In our paper we describe the D.melanogaster paralogue of e(y)2 hereafter referred as the e(y)2b. While the e(y)2b has three exons and shares the exon–intron structure with the e(y)2 homologues from other species [hereafter referred as the e(y)2/sus1], the e(y)2 contains only one exon and is flanked by direct repeats. Obtained data suggest that the e(y)2 gene originated as the result of retroposition of the source e(y)2b copy. As the e(y)2/sus1 genes from different species are ubiquitously expressed, one can suggest the existence of the same expression pattern for the e(y)2b. However the expression of the e(y)2b gene is testis-specific while the e(y)2 is ubiquitously expressed. The e(y)2b encodes the protein of 95 amino acids which is unable to replace E(y)2 functionally. Thus the retrogene becomes actively transcribed and takes over the functions of the source gene, while the latter is converted into the gene expressed only in male germ cells.


Cloning of the e(y)2b, finding of orthologues and promoter prediction

The e(y)2b gene (CG14612) was found in GeneBank (NM_144053). To confirm the predicted structure of the e(y)2b, we performed RT–PCR on mRNA isolated from an adult fly. The product was cloned and sequenced. ClustalW 1.83 alignment (http://www.genebee.msu.su/clustal) of the cDNA sequence of the e(y)2b obtained by RT–PCR to the genomic sequence proved that the e(y)2b exon–intron structure coincides with the predicted one. Sequences of the e(y)2 homologues have the following accession numbers in GeneBank: D.melanogaster e(y)2 gene (AF173294); D.melanogaster e(y)2b gene (AE003672); mRNA of the e(y)2 gene from D.melanogaster (AF173295), Mus musculus (AF173297), Homo sapiens (AF173296) and Saccharomyces cerevisiae (AY278445); mRNA of the e(y)2b gene from D.melanogaster (NM_144053). The e(y)2 and the e(y)2b genes from Drosophila pseudoobscura were found in the Human Genome Sequencing Center database (http://www.hgsc.bcm.tmc.edu/projects/drosophila): e(y)2—contig1045_contig3832, e(y)2b—contig268_contig6582.

Transgenic constructs

For rescue experiments, the cDNAs of the e(y)2 and the e(y)2b were cloned in CaSpeR-3 vector under the Su(Hw) promoter (15) (P{w+, Su(Hw)_e(y)2} and P{w+, Su(Hw)_e(y)2b} constructs, respectively).To assess the regulatory regions of the e(y)2 and e(y)2b, LacZ was cloned under genomic sequences of e(y)2 (−408 to +48) (+1 start of coding region) or the e(y)2b (−950 to +48) in CaSpeR-AUG-betagal vector.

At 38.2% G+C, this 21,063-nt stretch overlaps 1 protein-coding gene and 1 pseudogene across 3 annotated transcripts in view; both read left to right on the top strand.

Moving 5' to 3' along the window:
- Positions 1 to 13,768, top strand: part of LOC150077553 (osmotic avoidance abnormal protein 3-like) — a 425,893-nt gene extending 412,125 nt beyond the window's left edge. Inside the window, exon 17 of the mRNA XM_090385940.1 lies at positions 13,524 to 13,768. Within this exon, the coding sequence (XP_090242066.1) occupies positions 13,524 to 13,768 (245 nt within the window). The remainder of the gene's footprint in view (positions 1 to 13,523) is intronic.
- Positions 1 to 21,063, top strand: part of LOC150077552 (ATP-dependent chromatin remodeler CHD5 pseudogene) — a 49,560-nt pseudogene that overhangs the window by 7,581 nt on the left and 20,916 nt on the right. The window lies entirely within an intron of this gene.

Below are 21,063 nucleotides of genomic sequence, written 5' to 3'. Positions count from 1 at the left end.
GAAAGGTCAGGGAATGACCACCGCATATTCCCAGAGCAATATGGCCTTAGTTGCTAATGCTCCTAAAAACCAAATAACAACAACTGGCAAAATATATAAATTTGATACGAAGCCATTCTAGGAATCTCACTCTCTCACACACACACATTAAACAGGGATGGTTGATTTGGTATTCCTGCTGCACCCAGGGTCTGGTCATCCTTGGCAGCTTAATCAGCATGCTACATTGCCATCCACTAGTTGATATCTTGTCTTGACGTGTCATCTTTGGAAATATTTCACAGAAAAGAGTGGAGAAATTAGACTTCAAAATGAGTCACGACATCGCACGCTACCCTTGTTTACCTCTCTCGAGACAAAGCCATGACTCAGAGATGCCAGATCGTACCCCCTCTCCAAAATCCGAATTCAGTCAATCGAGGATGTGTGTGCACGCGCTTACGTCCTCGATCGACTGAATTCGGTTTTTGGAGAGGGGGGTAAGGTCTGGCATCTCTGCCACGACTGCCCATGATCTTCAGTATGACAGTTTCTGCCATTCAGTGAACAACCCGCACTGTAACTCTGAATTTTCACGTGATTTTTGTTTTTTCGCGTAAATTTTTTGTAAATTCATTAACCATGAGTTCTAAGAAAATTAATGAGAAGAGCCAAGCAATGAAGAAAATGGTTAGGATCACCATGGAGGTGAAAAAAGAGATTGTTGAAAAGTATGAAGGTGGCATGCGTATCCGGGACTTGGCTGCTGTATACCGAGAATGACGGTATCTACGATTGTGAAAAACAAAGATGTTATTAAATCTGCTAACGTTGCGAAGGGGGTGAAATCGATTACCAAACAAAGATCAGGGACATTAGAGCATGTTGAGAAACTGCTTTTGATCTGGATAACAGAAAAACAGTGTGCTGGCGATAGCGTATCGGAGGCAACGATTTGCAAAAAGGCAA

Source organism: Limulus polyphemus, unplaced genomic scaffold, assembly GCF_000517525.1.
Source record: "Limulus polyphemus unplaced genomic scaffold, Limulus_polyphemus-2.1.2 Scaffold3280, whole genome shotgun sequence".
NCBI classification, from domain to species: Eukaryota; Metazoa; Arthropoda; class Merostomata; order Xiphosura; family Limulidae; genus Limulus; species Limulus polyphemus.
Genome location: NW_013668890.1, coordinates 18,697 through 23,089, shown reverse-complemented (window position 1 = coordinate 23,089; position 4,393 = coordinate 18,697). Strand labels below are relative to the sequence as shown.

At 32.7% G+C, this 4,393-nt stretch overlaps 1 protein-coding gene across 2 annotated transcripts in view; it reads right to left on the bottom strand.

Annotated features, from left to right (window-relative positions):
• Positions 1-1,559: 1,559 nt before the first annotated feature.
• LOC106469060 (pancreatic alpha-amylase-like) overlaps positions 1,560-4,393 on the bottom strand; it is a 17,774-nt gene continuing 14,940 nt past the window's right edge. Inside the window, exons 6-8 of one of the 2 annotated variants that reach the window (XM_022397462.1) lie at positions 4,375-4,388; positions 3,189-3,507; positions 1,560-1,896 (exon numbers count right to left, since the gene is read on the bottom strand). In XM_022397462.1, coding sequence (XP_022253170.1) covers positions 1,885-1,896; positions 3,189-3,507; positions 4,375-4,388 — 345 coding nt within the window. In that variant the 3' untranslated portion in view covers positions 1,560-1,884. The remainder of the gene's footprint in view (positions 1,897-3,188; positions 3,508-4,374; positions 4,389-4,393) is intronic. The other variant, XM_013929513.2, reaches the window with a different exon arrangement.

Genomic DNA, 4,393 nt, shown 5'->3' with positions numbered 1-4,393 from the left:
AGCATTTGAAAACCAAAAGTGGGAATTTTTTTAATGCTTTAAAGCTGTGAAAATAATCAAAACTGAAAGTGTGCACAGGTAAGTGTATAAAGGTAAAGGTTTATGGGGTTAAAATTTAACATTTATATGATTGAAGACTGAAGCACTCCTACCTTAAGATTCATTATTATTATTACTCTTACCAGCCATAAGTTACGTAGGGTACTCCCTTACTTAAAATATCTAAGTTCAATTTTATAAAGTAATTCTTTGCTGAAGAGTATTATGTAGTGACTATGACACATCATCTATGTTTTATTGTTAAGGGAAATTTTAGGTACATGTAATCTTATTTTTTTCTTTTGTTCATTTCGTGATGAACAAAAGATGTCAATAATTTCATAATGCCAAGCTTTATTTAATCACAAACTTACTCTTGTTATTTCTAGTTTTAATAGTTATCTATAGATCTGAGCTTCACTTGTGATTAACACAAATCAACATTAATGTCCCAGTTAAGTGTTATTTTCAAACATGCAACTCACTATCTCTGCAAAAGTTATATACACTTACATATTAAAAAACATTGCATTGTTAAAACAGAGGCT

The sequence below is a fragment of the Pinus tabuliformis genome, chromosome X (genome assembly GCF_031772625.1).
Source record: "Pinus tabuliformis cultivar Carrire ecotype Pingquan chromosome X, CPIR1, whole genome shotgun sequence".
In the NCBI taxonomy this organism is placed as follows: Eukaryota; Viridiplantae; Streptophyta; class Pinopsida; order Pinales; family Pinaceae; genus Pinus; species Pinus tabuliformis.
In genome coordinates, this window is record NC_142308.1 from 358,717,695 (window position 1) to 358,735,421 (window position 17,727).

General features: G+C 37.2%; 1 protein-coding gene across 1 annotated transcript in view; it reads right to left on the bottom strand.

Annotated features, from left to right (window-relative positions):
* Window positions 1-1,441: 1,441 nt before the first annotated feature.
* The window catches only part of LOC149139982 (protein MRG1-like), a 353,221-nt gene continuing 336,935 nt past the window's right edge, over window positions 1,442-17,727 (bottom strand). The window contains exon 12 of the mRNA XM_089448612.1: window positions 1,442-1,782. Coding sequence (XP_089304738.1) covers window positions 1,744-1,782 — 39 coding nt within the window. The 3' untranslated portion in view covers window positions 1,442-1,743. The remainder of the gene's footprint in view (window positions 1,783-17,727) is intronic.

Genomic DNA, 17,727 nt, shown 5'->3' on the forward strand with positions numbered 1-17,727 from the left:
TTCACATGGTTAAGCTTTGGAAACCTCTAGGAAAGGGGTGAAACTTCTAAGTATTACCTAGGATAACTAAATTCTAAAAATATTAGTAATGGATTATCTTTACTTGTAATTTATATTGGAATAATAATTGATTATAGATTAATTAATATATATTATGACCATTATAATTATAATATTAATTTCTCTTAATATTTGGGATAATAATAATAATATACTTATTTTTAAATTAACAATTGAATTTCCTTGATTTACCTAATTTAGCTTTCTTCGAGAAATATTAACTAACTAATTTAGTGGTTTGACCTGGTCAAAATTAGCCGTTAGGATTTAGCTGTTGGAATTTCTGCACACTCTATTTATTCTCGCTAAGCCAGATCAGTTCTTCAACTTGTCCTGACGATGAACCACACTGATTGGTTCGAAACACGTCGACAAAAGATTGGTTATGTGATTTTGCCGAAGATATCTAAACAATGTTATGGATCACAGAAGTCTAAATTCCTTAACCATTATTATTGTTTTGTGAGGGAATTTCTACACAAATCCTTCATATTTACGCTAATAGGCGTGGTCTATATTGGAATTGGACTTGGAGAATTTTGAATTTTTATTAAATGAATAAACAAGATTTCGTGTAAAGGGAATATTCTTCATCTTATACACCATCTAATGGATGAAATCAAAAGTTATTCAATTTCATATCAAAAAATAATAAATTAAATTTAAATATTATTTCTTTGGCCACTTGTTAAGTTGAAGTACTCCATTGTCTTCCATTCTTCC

Antibodies and protein extracts

Antibodies against the peptide MTINKETGTDPDPGYKPC specific for E(y)2b (Ab1) and antibodies against His-tagged E(y)2b (Ab2) were raised in rabbits. Both of them were affinity-purified. Ab2 were further depleted against recombinant E(y)2 that was coupled to CNBr-activated Sepharose to avoid cross-reaction on western blots. The polyclonal antibodies against E(y)2 described previously (4) were conversely depleted against recombinant E(y)2b before western blotting. Testes were dissected in phosphate-buffered saline (PBS), followed by immediate adding of SDS sample buffer. Preparation of embryonic extracts was described previously (4). SDS–PAGE (15%) was used to identify E(y)2 on western blots.

mRNA preparation and northern blot analysis

Isolation of total RNA from Drosophila embryos, larvae, pupae or imagoes and northern hybridization was performed as described (16). The poly(A)+ RNA (1.5 mg) was loaded per lane of agarose gel. Membranes were exposed to a Storage Phosphor Screen and developed on a Cyclone Storage Phosphor System (Packard Instrument Company). Total cellular RNA from mouse tissues was extracted with Trizol (Invitrogen) following the manufacture's recommendation. The probes corresponding to complete cDNA of the e(y)2, e(y)2b and e(y)2/sus1 of mouse were used for northern hybridization.

β-Galactosidase activity assay